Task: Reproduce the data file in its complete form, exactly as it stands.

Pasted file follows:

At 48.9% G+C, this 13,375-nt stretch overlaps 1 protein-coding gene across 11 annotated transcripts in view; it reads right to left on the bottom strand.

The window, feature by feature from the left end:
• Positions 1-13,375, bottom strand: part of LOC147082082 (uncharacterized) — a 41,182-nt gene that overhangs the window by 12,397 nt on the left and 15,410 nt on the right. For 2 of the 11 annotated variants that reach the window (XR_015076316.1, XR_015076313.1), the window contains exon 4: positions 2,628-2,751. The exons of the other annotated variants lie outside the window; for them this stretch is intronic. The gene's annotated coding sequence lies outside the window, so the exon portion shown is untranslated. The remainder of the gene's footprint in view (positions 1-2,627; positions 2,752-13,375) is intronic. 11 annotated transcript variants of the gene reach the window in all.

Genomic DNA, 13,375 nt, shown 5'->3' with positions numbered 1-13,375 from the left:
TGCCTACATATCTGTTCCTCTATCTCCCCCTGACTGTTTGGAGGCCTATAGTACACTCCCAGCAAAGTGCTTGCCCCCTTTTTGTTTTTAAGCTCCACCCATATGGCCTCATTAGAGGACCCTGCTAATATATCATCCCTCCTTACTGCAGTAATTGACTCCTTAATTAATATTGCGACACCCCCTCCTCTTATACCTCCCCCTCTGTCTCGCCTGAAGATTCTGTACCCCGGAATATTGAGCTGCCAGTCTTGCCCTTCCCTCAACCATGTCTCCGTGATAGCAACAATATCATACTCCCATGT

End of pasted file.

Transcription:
At 48.9% G+C, this 13,375-nt stretch overlaps 1 protein-coding gene across 11 annotated transcripts in view; it reads right to left on the bottom strand.

The window, feature by feature from the left end:
• Positions 1-13,375, bottom strand: part of LOC147082082 (uncharacterized) — a 41,182-nt gene that overhangs the window by 12,397 nt on the left and 15,410 nt on the right. For 2 of the 11 annotated variants that reach the window (XR_015076316.1, XR_015076313.1), the window contains exon 4: positions 2,628-2,751. The exons of the other annotated variants lie outside the window; for them this stretch is intronic. The gene's annotated coding sequence lies outside the window, so the exon portion shown is untranslated. The remainder of the gene's footprint in view (positions 1-2,627; positions 2,752-13,375) is intronic. 11 annotated transcript variants of the gene reach the window in all.

Genomic DNA, 13,375 nt, shown 5'->3' with positions numbered 1-13,375 from the left:
TGCCTACATATCTGTTCCTCTATCTCCCCCTGACTGTTTGGAGGCCTATAGTACACTCCCAGCAAAGTGCTTGCCCCCTTTTTGTTTTTAAGCTCCACCCATATGGCCTCATTAGAGGACCCTGCTAATATATCATCCCTCCTTACTGCAGTAATTGACTCCTTAATTAATATTGCGACACCCCCTCCTCTTATACCTCCCCCTCTGTCTCGCCTGAAGATTCTGTACCCCGGAATATTGAGCTGCCAGTCTTGCCCTTCCCTCAACCATGTCTCCGTGATAGCAACAATATCATACTCCCATGT